Even if the government still does not know how much the bill will be for cleaning up dozens of abandoned oil and gas wells on its territory, the Minister of Energy and Natural Resources, Jonatan Julien, assured Tuesday that the funds public that will be spent do not represent “astronomical” sums.
The duty revealed Tuesday morning that it is currently impossible to obtain a precise assessment of the costs of decontamination of exploration wells which are the responsibility of the Quebec state. According to data from the Ministry of Energy and Natural Resources (MERN), 534 “inactive” wells have been located since 2018, and 241 others have not been found, despite inspections carried out by the ministry. Of this number, 209 are considered “non-locatable”.
Among the inactive wells located, the MERN assesses that 95 will require “works”, for example to stop natural gas or oil leaks. However, the only list including an evaluation of the restoration costs per well dates from March 31, 2020. It only counts 30 wells recorded as “contaminated sites liability” (PTSC), or less than a third of the wells that are officially to be restored. The estimated amount for these 30 wells totals $ 54 million.
The ministry sent us a more recent list, dated March 31, 2021. It has 44 wells, but it no longer includes a cost estimate, unlike the 2020 list. Despite repeated requests since last Friday, it was not possible to obtain further details.
Despite this lack of details, the minister responsible for the MERN, Jonatan Julien, wanted to be reassuring on Tuesday. “These are not astronomical sums,” he insisted when he was arrested by journalists in the National Assembly.
While recalling that 209 wells cannot be found, due to the lack of data to locate them, the Minister recalled that the government has earmarked $ 10 million in the most recent budget, in order to “secure” wells found and inspected by experts from the ministry, by 2023. “There is no danger in relation to the wells that have been visited. We are talking about ten million in the budget for the next two years, ”summarized Mr. Julien.
MERN inspection reports consulted by The duty do, however, point to risks. For example, for a well drilled near Trois-Rivières in 1956, the restoration costs are estimated at more than $ 7 million. The inspectors of the ministry noted there “A strong smell of hydrocarbons”, contamination of the soil by petroleum, a migration of gas which represents “a risk to the health or safety of persons” under article 130 of the Hydrocarbons Law.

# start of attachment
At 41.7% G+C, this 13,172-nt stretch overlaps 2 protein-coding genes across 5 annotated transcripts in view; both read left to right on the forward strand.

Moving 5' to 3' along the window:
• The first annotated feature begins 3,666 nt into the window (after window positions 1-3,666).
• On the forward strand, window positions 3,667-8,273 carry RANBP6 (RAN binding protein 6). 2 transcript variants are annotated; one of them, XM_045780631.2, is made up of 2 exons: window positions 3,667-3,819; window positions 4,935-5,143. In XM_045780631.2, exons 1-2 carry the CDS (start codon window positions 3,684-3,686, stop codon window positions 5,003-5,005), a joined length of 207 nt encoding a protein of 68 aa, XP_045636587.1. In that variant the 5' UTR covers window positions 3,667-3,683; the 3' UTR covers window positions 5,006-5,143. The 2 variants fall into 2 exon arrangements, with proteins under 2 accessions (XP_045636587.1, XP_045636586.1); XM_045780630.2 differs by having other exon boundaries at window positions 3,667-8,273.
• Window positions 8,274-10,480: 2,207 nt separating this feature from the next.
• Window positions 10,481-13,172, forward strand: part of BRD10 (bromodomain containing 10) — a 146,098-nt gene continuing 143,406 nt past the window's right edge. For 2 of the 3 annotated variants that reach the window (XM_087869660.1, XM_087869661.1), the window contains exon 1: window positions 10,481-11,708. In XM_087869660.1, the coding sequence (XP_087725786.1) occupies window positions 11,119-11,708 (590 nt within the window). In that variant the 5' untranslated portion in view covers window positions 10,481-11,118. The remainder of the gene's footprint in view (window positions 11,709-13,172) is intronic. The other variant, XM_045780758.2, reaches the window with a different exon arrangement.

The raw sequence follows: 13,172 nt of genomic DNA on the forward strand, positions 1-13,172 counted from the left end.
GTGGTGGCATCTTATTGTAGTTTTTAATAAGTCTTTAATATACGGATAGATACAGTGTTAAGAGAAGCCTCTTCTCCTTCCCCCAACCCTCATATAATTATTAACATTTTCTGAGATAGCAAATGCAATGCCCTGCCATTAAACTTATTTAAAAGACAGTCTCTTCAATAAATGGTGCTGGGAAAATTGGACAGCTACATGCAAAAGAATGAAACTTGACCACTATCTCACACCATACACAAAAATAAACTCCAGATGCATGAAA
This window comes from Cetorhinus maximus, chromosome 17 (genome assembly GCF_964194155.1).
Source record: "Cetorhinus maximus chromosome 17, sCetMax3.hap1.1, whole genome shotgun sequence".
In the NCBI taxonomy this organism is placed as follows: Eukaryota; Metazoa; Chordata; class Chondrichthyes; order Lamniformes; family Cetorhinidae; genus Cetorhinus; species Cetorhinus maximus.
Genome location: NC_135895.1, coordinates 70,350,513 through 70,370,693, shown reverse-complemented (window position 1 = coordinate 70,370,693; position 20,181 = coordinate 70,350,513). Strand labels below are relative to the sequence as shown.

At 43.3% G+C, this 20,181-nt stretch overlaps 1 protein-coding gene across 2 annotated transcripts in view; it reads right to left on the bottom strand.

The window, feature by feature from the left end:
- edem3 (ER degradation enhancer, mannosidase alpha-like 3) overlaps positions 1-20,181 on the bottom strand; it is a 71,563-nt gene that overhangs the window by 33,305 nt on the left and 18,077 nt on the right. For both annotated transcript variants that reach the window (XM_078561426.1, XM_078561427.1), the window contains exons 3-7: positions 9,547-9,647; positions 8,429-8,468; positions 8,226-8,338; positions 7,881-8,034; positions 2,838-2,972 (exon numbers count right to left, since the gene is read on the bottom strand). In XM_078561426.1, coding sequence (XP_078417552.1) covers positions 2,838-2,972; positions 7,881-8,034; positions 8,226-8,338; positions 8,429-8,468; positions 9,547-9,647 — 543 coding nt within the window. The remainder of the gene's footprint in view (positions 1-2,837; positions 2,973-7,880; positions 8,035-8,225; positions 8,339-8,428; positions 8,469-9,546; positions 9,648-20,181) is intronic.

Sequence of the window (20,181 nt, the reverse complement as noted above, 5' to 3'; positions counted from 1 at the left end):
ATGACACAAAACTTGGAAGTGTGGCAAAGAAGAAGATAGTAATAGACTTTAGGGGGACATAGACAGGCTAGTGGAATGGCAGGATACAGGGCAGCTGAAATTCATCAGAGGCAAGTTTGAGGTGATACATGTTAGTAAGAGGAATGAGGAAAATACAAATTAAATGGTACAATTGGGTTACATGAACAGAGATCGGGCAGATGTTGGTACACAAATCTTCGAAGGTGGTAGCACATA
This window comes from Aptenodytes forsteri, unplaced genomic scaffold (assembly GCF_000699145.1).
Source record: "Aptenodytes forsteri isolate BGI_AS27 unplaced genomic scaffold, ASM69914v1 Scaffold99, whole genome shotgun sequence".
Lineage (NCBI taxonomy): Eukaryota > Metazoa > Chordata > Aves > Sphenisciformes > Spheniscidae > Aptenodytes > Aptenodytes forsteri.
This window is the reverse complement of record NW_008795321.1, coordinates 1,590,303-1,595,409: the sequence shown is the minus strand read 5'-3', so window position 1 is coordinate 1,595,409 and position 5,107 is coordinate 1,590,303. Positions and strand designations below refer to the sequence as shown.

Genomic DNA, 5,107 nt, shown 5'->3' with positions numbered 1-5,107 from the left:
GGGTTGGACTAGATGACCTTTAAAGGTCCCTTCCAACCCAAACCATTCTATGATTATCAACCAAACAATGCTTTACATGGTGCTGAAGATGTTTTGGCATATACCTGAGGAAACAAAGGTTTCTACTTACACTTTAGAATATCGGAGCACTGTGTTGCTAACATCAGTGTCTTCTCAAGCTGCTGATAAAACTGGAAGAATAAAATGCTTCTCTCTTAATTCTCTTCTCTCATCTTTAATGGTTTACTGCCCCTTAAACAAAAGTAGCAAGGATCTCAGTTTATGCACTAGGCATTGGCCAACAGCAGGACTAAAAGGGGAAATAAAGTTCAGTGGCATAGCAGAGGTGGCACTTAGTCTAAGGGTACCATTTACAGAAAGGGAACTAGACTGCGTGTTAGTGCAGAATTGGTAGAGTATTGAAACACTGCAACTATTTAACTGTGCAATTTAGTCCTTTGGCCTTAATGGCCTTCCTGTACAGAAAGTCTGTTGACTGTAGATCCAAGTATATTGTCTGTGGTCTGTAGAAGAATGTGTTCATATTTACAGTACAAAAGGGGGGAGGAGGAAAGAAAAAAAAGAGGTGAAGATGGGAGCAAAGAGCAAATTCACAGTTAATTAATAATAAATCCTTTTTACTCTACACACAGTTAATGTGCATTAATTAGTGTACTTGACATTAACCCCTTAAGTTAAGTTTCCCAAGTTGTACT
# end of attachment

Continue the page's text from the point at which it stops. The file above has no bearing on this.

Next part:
A total of 16 of the 30 wells identified in the March 31, 2020 list could cost the Government of Quebec more than $ 1 million in “work”. For a 4,000-meter-deep well drilled in 1996 southeast of Trois-Rivières by the company Genoil, the “amount” entered in the PTSC is $ 14.1 million. This is the highest amount entered for a single well.
Why is the bill for only 30 of the 95 wells valued at $ 54 million? MERN inspection reports offer few details, but the ministry told the To have to that while waiting for a more precise estimate, “the cost of inclusion in liabilities is evaluated according to the depth of the wells”.
In order to obtain a more detailed assessment, the government launched two calls for tenders this year to find a company responsible for drawing up “a program for the permanent closure of inactive hydrocarbon wells” and for supervising the work to be done. to come. On two occasions, the call for tenders had to be canceled, the last time being on November 25, for lack of a bidder.
All of these “inactive” wells were drilled by companies that have long ceased to exist. Some of these wells were indeed drilled at the end of the 19th century.e century in the Gaspé and they still leak crude oil on the surface today, which has contaminated the soil, according to what emerges from inspection reports of recent years, with supporting photos.
This is the case with the wells of the Petroleum Oil Trust company, including one drilled in 1891 in Gaspé and whose cleaning bill is estimated at $ 3.4 million. In this case, the inspectors of the ministry also noted in 2019 “a strong leak of methane”, a greenhouse gas 80 times more powerful than the CO.2, over a period of 20 years.
With François Carabin and Marie-Michèle Sioui